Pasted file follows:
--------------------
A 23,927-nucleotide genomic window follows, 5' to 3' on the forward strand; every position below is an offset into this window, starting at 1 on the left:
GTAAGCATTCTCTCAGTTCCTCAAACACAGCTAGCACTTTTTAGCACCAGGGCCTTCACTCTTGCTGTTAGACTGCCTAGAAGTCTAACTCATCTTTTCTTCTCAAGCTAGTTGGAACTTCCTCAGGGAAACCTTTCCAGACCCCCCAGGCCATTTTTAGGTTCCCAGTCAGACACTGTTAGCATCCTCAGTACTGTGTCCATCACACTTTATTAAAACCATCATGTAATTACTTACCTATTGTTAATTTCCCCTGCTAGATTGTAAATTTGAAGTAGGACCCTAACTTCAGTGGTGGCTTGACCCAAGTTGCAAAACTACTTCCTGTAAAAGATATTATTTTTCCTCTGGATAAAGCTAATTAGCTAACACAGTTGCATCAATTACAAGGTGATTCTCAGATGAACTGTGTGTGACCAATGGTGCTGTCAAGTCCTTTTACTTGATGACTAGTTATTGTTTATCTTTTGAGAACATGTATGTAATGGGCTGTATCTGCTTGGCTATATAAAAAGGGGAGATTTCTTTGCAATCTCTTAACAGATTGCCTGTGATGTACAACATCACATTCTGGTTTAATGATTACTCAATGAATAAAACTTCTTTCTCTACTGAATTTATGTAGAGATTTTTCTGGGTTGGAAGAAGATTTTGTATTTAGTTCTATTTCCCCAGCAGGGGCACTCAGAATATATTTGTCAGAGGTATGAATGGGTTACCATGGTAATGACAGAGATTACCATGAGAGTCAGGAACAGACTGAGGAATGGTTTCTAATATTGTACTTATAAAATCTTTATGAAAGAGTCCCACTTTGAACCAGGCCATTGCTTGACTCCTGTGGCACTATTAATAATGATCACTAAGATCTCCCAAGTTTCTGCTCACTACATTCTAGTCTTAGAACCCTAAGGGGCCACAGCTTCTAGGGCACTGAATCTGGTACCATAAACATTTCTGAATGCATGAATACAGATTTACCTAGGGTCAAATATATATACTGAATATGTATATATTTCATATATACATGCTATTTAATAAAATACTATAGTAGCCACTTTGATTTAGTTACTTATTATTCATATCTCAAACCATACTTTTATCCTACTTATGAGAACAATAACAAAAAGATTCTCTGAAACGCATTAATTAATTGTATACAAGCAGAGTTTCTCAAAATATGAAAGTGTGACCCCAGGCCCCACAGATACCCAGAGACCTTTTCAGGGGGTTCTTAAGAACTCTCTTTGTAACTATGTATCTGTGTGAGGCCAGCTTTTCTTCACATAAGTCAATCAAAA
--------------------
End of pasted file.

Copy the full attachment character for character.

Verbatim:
A 23,927-nucleotide genomic window follows, 5' to 3' on the forward strand; every position below is an offset into this window, starting at 1 on the left:
GTAAGCATTCTCTCAGTTCCTCAAACACAGCTAGCACTTTTTAGCACCAGGGCCTTCACTCTTGCTGTTAGACTGCCTAGAAGTCTAACTCATCTTTTCTTCTCAAGCTAGTTGGAACTTCCTCAGGGAAACCTTTCCAGACCCCCCAGGCCATTTTTAGGTTCCCAGTCAGACACTGTTAGCATCCTCAGTACTGTGTCCATCACACTTTATTAAAACCATCATGTAATTACTTACCTATTGTTAATTTCCCCTGCTAGATTGTAAATTTGAAGTAGGACCCTAACTTCAGTGGTGGCTTGACCCAAGTTGCAAAACTACTTCCTGTAAAAGATATTATTTTTCCTCTGGATAAAGCTAATTAGCTAACACAGTTGCATCAATTACAAGGTGATTCTCAGATGAACTGTGTGTGACCAATGGTGCTGTCAAGTCCTTTTACTTGATGACTAGTTATTGTTTATCTTTTGAGAACATGTATGTAATGGGCTGTATCTGCTTGGCTATATAAAAAGGGGAGATTTCTTTGCAATCTCTTAACAGATTGCCTGTGATGTACAACATCACATTCTGGTTTAATGATTACTCAATGAATAAAACTTCTTTCTCTACTGAATTTATGTAGAGATTTTTCTGGGTTGGAAGAAGATTTTGTATTTAGTTCTATTTCCCCAGCAGGGGCACTCAGAATATATTTGTCAGAGGTATGAATGGGTTACCATGGTAATGACAGAGATTACCATGAGAGTCAGGAACAGACTGAGGAATGGTTTCTAATATTGTACTTATAAAATCTTTATGAAAGAGTCCCACTTTGAACCAGGCCATTGCTTGACTCCTGTGGCACTATTAATAATGATCACTAAGATCTCCCAAGTTTCTGCTCACTACATTCTAGTCTTAGAACCCTAAGGGGCCACAGCTTCTAGGGCACTGAATCTGGTACCATAAACATTTCTGAATGCATGAATACAGATTTACCTAGGGTCAAATATATATACTGAATATGTATATATTTCATATATACATGCTATTTAATAAAATACTATAGTAGCCACTTTGATTTAGTTACTTATTATTCATATCTCAAACCATACTTTTATCCTACTTATGAGAACAATAACAAAAAGATTCTCTGAAACGCATTAATTAATTGTATACAAGCAGAGTTTCTCAAAATATGAAAGTGTGACCCCAGGCCCCACAGATACCCAGAGACCTTTTCAGGGGGTTCTTAAGAACTCTCTTTGTAACTATGTATCTGTGTGAGGCCAGCTTTTCTTCACATAAGTCAATCAAAA